If you cannot run perf at all, we have implemented low-level instrumentation. It is not yet at

production-quality level, but you can give it a try and report any issues on GitHub:

$ llvm-bolt a.out -instrument -instrumentation-file=instr.data -o a.out.bolt

Maksim

Hello BOLT team,

tl;dr BOLT has shown that it can further optimize already heavily optimized binaries and we strongly welcome the efforts towards its inclusion into LLVM.

Thank you for writing a detailed proposal for upstreaming BOLT to LLVM. We, at Google, have used BOLT to optimize our internal benchmarks and we found that BOLT can further improve heavily optimized binaries by 2% to 6%. This result inspired us to look closely at post-link optimizations and led to the development of Propeller.

Regarding the upstreaming of BOLT, a suggestion we have is to split up BOLT into two pieces, the disassembler and the optimizer. The disassembler would live as a separate tool or a library which would disassemble the binary and lift it to a suitable IR (MCInst or MachineIR or other), and either dump into a file or put it in a memory buffer. Dumping to a file needs serialization support but efforts to serialize MachineIR are ongoing. The BOLT optimizer can then pick up the MCInst/MachineIR and run the post-link optimizations converting it to optimized IR and then linking the final binary. The advantage of this approach is that you do not need to rely on disassembly if MCInst IR from the original optimized build can be cached in a file, or the compiler backend could be re-run to regenerate the MCInst IR in a memory buffer, and you can directly kick off from the BOLT optimizer.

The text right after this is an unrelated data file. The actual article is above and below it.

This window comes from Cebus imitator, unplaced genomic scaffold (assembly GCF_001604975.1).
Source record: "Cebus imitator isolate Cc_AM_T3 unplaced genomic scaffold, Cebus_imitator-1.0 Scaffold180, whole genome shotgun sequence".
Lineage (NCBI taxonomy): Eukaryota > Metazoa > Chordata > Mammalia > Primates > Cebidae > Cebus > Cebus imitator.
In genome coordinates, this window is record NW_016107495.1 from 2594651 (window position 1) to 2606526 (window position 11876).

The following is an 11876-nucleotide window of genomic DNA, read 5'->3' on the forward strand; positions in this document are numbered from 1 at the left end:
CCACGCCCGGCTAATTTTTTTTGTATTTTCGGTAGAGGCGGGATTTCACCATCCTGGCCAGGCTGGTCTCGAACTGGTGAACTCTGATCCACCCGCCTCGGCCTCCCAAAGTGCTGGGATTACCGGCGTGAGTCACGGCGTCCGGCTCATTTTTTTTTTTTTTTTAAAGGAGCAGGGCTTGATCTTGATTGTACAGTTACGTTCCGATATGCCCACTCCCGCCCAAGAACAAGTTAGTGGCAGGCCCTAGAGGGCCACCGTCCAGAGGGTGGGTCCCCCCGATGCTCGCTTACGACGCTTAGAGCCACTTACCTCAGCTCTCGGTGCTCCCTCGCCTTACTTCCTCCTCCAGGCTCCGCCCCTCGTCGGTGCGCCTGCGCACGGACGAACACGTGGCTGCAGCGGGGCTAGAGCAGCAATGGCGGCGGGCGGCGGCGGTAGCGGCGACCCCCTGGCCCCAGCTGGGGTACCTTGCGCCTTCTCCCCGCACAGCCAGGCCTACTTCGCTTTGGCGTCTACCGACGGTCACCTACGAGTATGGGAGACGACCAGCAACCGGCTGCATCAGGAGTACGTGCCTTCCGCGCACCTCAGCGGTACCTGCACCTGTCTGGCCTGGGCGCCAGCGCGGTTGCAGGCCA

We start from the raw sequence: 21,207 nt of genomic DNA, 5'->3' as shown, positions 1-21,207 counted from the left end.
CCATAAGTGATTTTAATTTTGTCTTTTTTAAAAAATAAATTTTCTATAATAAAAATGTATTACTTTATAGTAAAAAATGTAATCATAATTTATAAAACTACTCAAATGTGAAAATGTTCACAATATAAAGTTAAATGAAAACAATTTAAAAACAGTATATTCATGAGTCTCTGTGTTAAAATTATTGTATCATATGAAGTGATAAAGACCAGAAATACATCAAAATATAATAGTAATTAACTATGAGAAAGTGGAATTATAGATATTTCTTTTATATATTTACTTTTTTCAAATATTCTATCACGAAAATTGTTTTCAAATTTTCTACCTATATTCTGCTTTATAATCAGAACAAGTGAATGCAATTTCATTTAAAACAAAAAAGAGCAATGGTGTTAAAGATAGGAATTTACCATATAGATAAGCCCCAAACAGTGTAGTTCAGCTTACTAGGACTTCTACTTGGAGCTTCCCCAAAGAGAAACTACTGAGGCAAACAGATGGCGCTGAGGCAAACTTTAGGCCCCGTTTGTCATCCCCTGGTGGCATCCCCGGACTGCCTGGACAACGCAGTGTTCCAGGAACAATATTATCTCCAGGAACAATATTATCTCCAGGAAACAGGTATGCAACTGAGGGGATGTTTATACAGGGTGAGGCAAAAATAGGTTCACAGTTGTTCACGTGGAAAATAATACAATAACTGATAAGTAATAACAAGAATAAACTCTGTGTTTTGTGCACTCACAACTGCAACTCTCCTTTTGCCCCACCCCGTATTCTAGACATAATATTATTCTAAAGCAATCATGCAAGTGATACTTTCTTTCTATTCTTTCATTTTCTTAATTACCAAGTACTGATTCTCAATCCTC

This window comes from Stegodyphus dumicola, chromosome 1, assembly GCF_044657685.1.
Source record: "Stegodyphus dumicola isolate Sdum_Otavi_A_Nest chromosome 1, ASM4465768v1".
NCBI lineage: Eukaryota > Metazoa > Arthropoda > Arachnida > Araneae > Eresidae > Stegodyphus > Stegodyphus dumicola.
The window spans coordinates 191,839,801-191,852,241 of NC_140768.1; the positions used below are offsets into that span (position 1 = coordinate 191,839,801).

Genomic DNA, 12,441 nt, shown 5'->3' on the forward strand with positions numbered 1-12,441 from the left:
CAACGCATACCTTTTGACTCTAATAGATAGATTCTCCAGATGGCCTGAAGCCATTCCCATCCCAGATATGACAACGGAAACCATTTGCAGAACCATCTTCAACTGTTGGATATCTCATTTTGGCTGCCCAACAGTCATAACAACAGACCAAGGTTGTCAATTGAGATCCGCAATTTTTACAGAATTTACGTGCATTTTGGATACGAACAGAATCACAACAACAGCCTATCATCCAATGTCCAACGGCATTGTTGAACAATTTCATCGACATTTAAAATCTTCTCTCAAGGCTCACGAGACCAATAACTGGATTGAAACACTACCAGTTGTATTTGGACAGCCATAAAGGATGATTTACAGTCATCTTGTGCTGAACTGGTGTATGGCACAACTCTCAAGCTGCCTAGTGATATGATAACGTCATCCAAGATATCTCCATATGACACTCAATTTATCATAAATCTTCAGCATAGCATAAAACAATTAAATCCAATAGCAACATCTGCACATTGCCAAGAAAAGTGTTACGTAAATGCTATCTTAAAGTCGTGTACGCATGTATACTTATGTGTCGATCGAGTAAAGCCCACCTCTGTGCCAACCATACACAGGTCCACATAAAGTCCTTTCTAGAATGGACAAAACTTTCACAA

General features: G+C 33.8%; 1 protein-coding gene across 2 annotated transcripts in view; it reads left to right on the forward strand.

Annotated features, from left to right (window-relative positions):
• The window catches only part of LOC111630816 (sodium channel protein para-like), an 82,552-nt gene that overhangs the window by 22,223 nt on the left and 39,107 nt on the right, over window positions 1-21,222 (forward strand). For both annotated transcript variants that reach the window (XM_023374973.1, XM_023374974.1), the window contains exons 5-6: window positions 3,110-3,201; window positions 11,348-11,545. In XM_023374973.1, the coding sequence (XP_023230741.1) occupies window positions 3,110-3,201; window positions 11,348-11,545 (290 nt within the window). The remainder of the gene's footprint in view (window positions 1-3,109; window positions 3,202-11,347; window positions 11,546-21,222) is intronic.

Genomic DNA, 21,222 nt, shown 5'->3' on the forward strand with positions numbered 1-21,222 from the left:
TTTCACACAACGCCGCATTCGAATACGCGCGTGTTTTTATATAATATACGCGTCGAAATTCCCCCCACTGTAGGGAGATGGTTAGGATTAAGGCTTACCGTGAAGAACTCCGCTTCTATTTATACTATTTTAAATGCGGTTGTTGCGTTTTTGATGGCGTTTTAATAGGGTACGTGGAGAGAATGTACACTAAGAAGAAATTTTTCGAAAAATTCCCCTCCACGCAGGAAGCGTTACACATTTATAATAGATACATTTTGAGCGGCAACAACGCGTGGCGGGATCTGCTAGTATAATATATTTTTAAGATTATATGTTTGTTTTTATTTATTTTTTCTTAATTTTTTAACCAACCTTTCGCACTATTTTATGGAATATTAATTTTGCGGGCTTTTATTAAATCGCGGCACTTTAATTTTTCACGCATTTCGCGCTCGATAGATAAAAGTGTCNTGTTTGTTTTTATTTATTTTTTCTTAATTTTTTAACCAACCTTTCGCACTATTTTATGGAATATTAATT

We also wanted to clarify the questions about Propeller:

  1. create_llvm_prof could indeed use some love. We are considering bringing it closer to llvm; that aside, we initially thought of leveraging it for Propeller’s needs because it seemed the closest (it handles profile creation for AFDO). With the introduction of llvm-profgen https://reviews.llvm.org/D89707 , that is probably a more appropriate tool, and we’re looking at integrating our work there instead.

  2. We will shortly post detailed instructions on how to optimize the clang benchmark and mysql with Propeller which will clarify some of the questions you have raised here regarding performance regressions.

We look forward to the patches and are happy to help with looking at how BOLT and Propeller could share common functionality within LLVM.

Best,

The Propeller Team.

Maksim, it seems like there is strong consensus to move all or parts of BOLT upstream. How would you like to stage this in, and what do you think of Sriraman’s proposal below?

-Chris

Hi everyone,